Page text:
Bad news for Plentyoffish users: your information has been stolen by hackers.
The question is, who are these hackers? Plentyoffish CEO Markus Frind [pictured] only heard about the attack because an Argentinean named Chris Russo who claims to be a “security researcher” (and was also behind an attack on ThePirateBay in August of 2010) called his wife around midnight a week ago to tell her about a security problem at Plentyoffish being exploited by Russian hackers.
Frind says that Russo’s warning was actually an attempt to extort him, and that Russo was the true hacker — not some mysterious Russians. Frind says that Russo started drawing up contracts and wanted $15,000 from Frind to solve the security problem and retrieve the users’ stolen information.
TechCrunch has a wrap-up about what Frind says happened:
At midnight Miami time my wife gets a call from Chris Russo that plentyoffish has been hacked into and that Russians have taken over his computer and are trying to kill him, and his life is in extreme danger and they are currently downloading plentyoffish’s database. Chris is trying to create a sense of panic.
I listened in the background and I closed the breach if indeed there was one while my wife was on the phone and then I immediately ordered an investigation. Over the next 24 hours we got a lot of voice mails from Chris Russo frantically wanting to talk to us.
Frind says Russo and his team were attempting to extort him:
They then say we should find a way to work together as they are a security company. In exchange for complete access to all of our source code and SQL servers they can make sure we aren’t attacked again. Now they want us to Sign NDA’s Contracts etc.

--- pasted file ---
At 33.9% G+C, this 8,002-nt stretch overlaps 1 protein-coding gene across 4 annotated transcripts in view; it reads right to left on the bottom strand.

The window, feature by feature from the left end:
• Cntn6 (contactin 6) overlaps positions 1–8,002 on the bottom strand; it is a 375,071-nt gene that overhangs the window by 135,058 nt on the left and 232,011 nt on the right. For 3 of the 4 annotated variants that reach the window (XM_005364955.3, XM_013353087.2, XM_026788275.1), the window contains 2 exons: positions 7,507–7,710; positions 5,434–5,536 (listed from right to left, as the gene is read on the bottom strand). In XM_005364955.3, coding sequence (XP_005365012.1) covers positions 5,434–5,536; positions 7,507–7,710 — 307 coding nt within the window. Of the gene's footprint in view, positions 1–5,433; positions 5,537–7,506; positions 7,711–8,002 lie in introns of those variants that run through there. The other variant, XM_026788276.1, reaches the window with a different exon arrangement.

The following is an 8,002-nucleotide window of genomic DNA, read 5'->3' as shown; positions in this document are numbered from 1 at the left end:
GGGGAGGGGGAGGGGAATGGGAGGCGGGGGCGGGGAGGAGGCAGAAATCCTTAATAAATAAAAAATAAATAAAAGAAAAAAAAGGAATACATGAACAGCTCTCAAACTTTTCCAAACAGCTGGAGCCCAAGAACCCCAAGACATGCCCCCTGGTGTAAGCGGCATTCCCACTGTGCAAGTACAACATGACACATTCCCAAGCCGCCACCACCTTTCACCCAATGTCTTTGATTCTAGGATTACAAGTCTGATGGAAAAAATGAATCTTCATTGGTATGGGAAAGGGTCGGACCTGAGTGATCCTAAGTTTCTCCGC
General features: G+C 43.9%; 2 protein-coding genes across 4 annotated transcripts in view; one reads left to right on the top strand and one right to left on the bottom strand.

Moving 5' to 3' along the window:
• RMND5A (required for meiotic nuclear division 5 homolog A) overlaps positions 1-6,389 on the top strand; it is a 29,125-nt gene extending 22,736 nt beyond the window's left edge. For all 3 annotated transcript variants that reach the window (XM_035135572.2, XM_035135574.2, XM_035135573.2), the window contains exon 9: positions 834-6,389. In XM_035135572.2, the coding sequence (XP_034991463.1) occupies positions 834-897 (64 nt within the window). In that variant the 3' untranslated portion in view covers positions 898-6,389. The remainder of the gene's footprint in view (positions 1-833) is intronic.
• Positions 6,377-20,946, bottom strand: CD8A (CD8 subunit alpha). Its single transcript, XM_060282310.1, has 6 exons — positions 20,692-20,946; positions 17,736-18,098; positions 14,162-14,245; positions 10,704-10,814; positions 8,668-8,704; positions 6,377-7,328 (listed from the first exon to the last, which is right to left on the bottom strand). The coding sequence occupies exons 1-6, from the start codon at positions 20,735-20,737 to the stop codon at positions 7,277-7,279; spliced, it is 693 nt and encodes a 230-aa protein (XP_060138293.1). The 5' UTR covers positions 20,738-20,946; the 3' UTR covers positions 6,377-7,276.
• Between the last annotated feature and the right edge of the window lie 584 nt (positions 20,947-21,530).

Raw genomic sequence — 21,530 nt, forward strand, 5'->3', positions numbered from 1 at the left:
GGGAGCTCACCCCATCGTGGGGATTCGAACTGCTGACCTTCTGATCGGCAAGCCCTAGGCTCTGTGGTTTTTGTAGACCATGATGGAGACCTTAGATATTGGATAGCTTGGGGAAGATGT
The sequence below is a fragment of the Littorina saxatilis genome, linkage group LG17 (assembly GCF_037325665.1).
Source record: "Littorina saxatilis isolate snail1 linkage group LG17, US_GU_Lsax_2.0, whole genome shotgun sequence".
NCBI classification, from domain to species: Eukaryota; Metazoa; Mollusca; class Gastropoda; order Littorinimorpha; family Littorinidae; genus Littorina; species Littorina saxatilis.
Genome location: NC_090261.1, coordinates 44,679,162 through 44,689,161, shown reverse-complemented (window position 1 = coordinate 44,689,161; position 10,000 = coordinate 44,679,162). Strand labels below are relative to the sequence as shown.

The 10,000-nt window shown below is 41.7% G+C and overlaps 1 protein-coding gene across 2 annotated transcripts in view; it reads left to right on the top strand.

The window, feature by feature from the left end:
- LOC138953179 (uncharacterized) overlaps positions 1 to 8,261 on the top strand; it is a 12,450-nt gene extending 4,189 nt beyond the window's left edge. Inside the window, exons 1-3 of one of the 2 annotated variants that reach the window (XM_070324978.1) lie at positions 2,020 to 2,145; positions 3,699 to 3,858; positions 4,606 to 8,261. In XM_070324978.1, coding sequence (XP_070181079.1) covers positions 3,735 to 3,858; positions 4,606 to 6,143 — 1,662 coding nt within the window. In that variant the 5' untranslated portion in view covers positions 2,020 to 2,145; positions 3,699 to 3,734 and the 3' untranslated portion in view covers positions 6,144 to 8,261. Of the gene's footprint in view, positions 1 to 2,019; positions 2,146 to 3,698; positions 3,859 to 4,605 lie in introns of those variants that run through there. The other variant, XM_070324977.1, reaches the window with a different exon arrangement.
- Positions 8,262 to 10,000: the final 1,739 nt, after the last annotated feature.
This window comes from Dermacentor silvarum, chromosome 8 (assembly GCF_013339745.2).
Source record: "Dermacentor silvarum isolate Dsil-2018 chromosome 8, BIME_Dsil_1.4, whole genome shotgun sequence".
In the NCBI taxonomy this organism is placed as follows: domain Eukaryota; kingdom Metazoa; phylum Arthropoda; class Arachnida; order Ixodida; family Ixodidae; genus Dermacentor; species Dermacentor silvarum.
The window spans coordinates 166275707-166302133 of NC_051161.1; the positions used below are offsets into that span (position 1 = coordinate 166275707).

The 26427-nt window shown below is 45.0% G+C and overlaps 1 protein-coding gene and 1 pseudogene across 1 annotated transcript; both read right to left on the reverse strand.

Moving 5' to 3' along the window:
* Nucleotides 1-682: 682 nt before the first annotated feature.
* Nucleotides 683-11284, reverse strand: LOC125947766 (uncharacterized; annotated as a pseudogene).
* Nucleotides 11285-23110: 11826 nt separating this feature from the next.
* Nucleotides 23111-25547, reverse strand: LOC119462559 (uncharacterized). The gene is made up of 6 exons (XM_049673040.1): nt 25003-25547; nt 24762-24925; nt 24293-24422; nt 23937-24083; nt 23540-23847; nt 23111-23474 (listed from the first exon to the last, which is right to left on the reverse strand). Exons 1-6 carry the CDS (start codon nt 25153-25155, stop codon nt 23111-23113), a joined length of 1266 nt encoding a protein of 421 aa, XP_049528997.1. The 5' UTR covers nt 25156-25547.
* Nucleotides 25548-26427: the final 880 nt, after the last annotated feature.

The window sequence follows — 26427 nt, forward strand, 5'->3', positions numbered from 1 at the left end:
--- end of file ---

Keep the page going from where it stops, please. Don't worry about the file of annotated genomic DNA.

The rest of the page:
They also claim they know the locations of where the Russians dumped our data and they can delete it.
They then start talking about money because they need to incorporate a company that can deal with companies outside of Argentina and that will cost $15,000. They also needed to know if they were going to make over $100k/year or 500k/year as that would require different registrations…
But Russo says it went down in a different way; he says the security vulnerability at POF was an obvious one that had been exploited before, and he was only trying to help Frind by pointing it out. Russo says that it’s Frind who is making threats, by apparently alluding to mafia connections in an email:
As we can see in the email, it textually says:
If this data goes public I am going to email every single effected user on Plentyoffish your phone number, email address and picture. And tell them you hacked into their accounts.
Then i’m going to sue you In Canada, US and UK and argintina. I am going to completely destroy your life, no one is ever going to hire you for anything again, this isn’t piratebay and we definately aren’t fooling around.
Right after that, There was 3 phone calls, which the local police are trying to recover, where he clearly said several times, that my people stole his user database, and he also mentioned that there was organized crime or mafias behind sites like the one he runs.
I explained to him several times that we were only reporting an error, but he refused to understand and kept accusing us, over the telephone communication he clearly threatened me again, saying that he was going to do something, just before mentioning his connection to criminal organizations.
It seems like the only connections to threatening characters Frind has is to the one person every basement-dwelling hacker fears: Russo’s mother. Frind said that he did indeed contact Russo’s mom and did threaten to sue.
Man, so much anger between these computer nerds. Fortunately, it’s TechCrunch to the rescue to make sense of the true importance of this story:
Accusations abound, but if personal data from Plentyoffish users was really as vulnerable to malicious attacks as Russo claims, then that’s what everyone should be focusing on first and foremost.
True dat, TechCrunch; true dat.